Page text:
The Biennial and Women Artists: A Look Back At Feminist Protests At The Whitney
May 3, 2010

A bright green poster with red, white, and black text

1997 Biennial subway promotional poster.

The curators of this year's Biennial exhibition (2010) did not choose the artists specifically on the basis of gender or race, but 2010 is the first Biennial to include slightly more female than male artists: twenty-nine women and twenty-six men. This statistic has been a key point in much of the media's coverage of this year's exhibition.

Some of the most polarizing debates during the seventy-five-year history of the Whitney Biennial and Annual exhibitions have centered on the inclusion or absence of women artists and artists of color in the exhibition. Below, we take a closer look at two notable protests against the exclusion of women artists in past Biennials that are explored in From the Archive—an installation organized by the Education Department that features images, ephemera, and catalogues drawn from the Museum's archives—on view now at the Whitney.

1970: Ad Hoc Women's Art Committee

In 1970 the Ad Hoc Women's Art Committee, which included artists Poppy Johnson, Brenda Miller, and Faith Ringgold as well as critic Lucy Lippard, led a protest against the predominantly male Whitney Annual. The protesters sent a letter to the Museum demanding that fifty percent of the artists in the exhibition should be women with the additional stipulation that half of those women be black. They also staged artist demonstrations and sit-ins during the two and a half months leading up to the exhibition opening. Protesters went so far as to place tampons and uncooked eggs bearing the "fifty percent" message in the galleries and staircases.

In her memoir, Faith Ringgold describes some of the events of the campaign: "The Whitney Museum became the focus of our attention. We went there often to deposit eggs. Unsuspecting male curatorial staff would pick up the eggs and experience the shock of having raw egg slide down the pants of their fine tailor-made suits. Sanitary napkins followed... Generally, everywhere the staff went they found loud and clear messages that women artists were on the Whitney’s case." (Faith Ringgold, We Flew Over the Bridge: The Memoirs of Faith Ringgold, Duke University Press: 2005, pp 175-178.)

When the 1970 Sculpture Annual opened at the end of the year, it featured twenty women out of one hundred total artists. While this certainly didn't meet the fifty percent demand, it was a step in the right direction: the 1969 Annual only included eight women out of 151 artists.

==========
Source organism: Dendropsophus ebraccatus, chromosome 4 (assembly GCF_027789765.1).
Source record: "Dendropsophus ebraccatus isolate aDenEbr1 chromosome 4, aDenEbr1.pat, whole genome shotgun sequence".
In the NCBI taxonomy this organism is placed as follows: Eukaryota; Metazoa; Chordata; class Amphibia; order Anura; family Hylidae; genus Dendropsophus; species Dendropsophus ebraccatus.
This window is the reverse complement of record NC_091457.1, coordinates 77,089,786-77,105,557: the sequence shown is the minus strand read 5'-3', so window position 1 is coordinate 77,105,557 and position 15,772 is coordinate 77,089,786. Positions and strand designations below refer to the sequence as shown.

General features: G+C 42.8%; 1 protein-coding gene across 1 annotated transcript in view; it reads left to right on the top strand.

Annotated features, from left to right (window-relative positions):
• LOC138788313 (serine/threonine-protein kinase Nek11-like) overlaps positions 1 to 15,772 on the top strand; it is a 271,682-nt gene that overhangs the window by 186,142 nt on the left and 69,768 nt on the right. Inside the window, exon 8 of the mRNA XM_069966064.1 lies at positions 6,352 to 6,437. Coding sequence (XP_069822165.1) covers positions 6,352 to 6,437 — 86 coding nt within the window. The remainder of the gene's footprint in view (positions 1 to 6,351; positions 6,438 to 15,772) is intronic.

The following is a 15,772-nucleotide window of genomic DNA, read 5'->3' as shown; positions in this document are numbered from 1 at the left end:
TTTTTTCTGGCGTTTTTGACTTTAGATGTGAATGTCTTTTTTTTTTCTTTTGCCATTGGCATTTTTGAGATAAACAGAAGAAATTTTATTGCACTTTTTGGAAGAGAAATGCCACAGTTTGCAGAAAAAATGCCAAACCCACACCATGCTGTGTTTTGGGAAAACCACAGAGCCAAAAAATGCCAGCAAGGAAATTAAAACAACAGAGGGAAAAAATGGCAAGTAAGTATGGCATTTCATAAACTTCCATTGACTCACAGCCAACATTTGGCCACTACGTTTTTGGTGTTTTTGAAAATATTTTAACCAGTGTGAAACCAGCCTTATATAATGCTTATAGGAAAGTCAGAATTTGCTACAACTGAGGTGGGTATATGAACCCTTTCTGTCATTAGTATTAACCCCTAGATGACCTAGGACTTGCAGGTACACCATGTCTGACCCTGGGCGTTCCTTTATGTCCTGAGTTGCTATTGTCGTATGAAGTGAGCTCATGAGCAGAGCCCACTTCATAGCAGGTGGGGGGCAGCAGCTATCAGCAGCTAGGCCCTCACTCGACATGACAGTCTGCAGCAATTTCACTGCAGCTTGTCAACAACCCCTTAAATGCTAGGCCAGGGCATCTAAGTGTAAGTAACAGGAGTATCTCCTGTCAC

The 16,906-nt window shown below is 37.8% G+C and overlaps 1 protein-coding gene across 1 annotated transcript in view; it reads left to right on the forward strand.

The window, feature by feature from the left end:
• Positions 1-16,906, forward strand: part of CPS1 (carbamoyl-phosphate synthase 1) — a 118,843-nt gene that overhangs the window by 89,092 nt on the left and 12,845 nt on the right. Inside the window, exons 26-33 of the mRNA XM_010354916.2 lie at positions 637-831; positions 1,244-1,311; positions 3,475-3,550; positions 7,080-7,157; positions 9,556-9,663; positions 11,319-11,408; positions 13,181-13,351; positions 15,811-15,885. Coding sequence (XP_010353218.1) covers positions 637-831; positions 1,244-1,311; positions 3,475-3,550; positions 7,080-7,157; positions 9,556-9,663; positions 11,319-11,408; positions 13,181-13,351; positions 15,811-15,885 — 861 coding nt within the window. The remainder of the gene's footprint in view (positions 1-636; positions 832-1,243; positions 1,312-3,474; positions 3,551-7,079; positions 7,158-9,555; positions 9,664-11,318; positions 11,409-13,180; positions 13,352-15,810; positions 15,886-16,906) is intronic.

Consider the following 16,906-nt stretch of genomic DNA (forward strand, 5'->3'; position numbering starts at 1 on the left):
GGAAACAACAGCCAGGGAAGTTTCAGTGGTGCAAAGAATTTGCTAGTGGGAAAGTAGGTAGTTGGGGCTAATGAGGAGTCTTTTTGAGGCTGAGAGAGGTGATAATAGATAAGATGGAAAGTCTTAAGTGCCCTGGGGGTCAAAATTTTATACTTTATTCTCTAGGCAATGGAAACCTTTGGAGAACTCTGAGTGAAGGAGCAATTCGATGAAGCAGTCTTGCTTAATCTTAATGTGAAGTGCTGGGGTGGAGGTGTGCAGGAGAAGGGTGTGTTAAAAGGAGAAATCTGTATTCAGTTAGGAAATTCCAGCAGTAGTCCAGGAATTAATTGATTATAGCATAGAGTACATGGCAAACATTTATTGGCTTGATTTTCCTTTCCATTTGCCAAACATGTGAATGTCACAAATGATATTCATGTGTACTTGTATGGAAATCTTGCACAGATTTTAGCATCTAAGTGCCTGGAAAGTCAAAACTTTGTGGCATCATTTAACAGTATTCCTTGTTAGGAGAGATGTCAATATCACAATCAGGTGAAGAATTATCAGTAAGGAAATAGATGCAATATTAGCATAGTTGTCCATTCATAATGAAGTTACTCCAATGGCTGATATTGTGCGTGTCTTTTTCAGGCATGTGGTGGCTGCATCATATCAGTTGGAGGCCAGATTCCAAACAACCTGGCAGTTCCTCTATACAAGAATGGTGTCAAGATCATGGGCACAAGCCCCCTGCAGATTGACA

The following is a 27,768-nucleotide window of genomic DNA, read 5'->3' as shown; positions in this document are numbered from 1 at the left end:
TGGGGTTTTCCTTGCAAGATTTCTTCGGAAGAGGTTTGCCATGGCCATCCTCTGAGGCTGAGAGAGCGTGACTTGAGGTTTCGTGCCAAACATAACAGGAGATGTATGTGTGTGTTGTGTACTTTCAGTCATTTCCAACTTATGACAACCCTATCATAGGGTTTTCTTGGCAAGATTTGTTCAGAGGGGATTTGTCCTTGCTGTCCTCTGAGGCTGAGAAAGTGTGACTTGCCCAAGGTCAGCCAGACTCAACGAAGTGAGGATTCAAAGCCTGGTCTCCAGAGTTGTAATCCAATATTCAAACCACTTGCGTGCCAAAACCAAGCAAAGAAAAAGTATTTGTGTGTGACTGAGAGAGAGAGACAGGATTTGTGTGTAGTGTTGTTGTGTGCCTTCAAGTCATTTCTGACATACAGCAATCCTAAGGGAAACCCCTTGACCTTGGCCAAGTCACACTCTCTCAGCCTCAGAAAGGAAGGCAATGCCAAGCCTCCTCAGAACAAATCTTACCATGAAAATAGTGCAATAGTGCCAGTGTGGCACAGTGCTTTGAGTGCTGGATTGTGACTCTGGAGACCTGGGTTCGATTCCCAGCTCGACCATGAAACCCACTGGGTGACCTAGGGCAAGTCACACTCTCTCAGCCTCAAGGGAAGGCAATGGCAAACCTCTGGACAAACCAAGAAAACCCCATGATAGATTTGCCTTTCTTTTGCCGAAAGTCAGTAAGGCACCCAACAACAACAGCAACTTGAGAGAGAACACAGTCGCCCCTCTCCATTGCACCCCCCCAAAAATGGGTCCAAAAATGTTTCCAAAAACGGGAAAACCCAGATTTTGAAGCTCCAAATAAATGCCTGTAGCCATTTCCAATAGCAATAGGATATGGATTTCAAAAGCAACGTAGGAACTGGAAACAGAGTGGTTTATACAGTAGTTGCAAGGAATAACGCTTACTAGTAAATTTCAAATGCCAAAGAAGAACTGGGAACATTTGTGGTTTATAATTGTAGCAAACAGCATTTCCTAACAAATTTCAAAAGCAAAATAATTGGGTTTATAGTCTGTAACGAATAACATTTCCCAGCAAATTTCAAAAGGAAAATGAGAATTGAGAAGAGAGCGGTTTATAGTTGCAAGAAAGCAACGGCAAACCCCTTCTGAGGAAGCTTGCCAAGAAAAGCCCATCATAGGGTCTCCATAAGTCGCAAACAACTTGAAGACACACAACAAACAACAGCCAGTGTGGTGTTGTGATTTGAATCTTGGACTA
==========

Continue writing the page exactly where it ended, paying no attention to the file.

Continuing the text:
A black and white book cover with an image of a structural sculpture

Cover of the 1970 Whitney Museum Sculpture Annual catalog featuring Robert Hudson's Dream and Lyman Kipp's Gauge. 

1970: Ad Hoc Women's Art Committee

In 1970 the Ad Hoc Women's Art Committee, which included artists Poppy Johnson, Brenda Miller, and Faith Ringgold as well as critic Lucy Lippard, led a protest against the predominantly male Whitney Annual. The protesters sent a letter to the Museum demanding that fifty percent of the artists in the exhibition should be women with the additional stipulation that half of those women be black. They also staged artist demonstrations and sit-ins during the two and a half months leading up to the exhibition opening. Protesters went so far as to place tampons and uncooked eggs bearing the "fifty percent" message in the galleries and staircases.

In her memoir, Faith Ringgold describes some of the events of the campaign: "The Whitney Museum became the focus of our attention. We went there often to deposit eggs. Unsuspecting male curatorial staff would pick up the eggs and experience the shock of having raw egg slide down the pants of their fine tailor-made suits. Sanitary napkins followed... Generally, everywhere the staff went they found loud and clear messages that women artists were on the Whitney’s case." (Faith Ringgold, We Flew Over the Bridge: The Memoirs of Faith Ringgold, Duke University Press: 2005, pp 175-178.)

When the 1970 Sculpture Annual opened at the end of the year, it featured twenty women out of one hundred total artists. While this certainly didn't meet the fifty percent demand, it was a step in the right direction: the 1969 Annual only included eight women out of 151 artists.

A bright yellow book cover with a photo of a woman in a gorilla mask and fishnet stockings leans on a stool with a banana in her hand

Reproduction of poster for Guerrilla Girls Review the Whitney, on view at the Clocktower, New York, April 16-May 17, 1987.

1987: Guerrilla Girls 

In 1987, the Guerrilla Girls, an anonymous feminist collaborative, organized their own exhibition, The Guerrilla Girls Review the Whitney, at The Clocktower, a non-profit New York gallery. The exhibition protested the lack of representation of women artists and artists of color in the Whitney's 1987 Biennial.

"They expected us to do a show of art we thought should be in the Biennial," one of the Guerrilla Girls explained. "Instead, we decided to do an exhibition of information exposing the museum's pathetic and worsening record on women and artists of color. All of the statistics came from the museum's own publications." (Guerrilla Girls, Confessions of the Guerrilla Girls, Perennial: 1995, p.46.) The data presented in their so-called "Banana Report" exposed the sexism and racism in the art world and brought attention to the group's cause. Today, the Guerrilla Girls continue to protest exclusionary politics as the self-proclaimed "Conscience of the Art World."

By Sarah Meller,  Education Assistant